Endeavour glides back to Kennedy
STS-127 mission ends
Space shuttle Endeavour landed today at Kennedy Space Center at 14:48 GMT, marking the end of its STS-127 mission to the International Space Station.
During five spacewalks, crew members installed the final Exposed Facilty component of Japan's Kibo laboratory and replaced some of the orbiting outpost's batteries.
Before landing, Endeavour yesterday ejected two small University of Texas satellites from its cargo bay: The Dual RF Astrodynamic GPS Orbital Navigator Satellite (DRAGONSat), which will "look at independent rendezvous of spacecraft in orbit using Global Positioning Satellite data"; and the sts1Atmospheric Neutral Density Experiment-2 (ANDE-2), designed to "measure the density and composition of the rarified atmosphere 200 miles above the Earth’s surface".
The next scheduled shuttle launch is Discovery's STS-128 mission, slated for lift-off in late August.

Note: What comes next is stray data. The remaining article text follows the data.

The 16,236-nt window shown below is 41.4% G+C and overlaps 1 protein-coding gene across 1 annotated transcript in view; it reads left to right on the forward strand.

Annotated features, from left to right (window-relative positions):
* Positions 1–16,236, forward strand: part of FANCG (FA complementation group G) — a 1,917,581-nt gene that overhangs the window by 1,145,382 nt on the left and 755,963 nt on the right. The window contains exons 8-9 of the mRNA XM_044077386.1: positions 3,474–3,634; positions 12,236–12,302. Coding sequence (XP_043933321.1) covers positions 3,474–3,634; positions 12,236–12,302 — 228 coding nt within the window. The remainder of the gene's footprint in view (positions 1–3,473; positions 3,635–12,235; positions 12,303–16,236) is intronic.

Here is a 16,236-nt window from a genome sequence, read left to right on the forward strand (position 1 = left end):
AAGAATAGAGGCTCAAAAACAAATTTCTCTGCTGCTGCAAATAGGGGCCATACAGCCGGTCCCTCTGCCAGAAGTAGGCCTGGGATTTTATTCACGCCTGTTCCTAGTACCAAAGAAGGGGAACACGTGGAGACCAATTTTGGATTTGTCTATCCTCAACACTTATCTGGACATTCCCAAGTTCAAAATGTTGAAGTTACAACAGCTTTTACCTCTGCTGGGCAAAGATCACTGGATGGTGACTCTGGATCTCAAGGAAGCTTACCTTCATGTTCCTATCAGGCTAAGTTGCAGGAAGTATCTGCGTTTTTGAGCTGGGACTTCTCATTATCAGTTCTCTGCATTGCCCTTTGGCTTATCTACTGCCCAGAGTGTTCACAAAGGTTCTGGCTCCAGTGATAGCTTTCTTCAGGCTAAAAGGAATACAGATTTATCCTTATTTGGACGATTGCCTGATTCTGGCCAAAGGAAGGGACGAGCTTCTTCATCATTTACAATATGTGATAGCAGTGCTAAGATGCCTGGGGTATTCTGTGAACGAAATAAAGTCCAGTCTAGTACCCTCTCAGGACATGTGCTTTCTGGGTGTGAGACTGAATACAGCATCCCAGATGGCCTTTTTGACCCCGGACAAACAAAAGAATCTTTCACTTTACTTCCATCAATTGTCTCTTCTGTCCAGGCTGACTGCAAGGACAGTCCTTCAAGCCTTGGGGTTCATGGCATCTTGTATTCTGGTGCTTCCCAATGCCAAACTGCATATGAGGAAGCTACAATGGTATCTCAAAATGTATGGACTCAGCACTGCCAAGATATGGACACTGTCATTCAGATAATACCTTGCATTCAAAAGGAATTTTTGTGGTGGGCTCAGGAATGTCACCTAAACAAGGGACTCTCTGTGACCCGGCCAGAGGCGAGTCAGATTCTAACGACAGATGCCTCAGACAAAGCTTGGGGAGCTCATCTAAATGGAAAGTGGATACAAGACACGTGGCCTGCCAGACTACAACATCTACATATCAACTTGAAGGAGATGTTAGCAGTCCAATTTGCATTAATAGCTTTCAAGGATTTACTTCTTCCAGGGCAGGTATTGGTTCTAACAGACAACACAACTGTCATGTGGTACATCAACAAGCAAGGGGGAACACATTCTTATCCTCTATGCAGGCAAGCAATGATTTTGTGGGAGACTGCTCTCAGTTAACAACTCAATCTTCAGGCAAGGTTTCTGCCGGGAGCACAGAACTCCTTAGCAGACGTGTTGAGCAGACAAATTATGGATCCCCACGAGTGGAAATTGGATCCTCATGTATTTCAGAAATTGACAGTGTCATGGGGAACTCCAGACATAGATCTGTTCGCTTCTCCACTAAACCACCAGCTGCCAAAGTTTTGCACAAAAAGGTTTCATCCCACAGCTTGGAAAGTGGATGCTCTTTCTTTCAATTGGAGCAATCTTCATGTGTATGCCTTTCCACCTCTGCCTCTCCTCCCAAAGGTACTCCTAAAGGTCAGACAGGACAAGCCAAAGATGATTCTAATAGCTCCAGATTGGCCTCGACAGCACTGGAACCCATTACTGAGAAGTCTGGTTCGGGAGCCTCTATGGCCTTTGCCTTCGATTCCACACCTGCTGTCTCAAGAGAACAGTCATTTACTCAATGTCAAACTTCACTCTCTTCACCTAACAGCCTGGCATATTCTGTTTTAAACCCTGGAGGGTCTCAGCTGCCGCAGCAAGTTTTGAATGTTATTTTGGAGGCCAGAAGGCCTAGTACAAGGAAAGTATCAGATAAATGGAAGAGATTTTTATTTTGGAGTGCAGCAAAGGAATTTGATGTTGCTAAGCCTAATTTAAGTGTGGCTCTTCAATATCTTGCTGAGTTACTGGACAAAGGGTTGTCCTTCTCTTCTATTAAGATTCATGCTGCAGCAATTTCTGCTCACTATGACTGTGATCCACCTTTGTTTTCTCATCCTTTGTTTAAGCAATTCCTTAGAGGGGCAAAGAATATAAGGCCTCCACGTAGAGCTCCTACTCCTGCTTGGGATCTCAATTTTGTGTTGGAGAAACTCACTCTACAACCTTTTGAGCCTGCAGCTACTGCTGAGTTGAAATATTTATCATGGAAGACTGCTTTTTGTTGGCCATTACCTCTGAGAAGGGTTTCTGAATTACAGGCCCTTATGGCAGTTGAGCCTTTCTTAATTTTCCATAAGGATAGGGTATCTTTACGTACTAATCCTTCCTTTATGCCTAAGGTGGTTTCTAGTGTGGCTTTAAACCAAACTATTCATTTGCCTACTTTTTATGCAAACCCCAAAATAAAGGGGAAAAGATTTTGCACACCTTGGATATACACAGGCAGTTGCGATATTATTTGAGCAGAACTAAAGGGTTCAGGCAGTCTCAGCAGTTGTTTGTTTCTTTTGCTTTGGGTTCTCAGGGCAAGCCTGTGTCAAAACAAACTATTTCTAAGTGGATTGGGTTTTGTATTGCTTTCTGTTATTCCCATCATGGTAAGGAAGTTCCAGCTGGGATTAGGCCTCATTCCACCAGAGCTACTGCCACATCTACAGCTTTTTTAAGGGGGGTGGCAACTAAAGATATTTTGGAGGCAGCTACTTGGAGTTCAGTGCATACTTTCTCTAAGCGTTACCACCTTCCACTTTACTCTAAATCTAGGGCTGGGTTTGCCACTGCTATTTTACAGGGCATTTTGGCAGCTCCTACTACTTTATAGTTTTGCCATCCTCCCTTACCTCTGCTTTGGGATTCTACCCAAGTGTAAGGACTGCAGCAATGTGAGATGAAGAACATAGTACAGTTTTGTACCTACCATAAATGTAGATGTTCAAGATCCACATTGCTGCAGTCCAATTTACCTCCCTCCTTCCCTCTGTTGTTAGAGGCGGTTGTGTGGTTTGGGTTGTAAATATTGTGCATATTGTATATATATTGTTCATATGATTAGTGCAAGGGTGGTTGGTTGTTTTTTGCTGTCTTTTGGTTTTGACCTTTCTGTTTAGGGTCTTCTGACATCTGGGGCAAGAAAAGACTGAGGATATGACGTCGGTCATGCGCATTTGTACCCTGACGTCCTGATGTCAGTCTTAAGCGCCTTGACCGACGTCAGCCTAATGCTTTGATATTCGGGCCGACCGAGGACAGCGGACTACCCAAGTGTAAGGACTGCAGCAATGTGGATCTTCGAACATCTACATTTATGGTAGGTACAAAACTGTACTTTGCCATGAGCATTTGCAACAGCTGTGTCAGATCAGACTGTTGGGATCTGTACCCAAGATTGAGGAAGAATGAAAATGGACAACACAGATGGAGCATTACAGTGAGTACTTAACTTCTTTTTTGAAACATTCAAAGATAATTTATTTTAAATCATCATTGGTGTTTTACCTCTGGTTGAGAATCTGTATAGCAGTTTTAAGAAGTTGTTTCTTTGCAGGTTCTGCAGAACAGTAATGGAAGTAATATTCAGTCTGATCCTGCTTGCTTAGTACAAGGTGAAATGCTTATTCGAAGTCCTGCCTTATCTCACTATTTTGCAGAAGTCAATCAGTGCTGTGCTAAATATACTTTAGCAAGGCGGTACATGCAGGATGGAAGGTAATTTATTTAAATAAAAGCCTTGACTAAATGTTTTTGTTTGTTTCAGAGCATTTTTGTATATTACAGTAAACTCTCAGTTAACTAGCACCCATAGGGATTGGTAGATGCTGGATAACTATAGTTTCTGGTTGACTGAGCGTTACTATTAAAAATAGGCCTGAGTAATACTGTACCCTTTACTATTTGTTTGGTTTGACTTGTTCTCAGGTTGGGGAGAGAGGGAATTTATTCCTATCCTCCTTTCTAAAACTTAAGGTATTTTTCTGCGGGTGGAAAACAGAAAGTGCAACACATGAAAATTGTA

Discovery will carry the Leonardo Multi-Purpose Logistics Module packing life support racks and science racks for the ISS. NASA has the obligatory crew snap of those tasked with the mission, showing from left to right: José Hernández, pilot Kevin Ford, John "Danny" Olivas, Nicole Stott, European Space Agency's Christer Fuglesang, commander Rick Sturckow and Patrick Forrester.
Stott will remain on the orbiting outpost as an Expedition 20 flight engineer, replacing Timothy Kopra who arrived aboard Endeavour. ®
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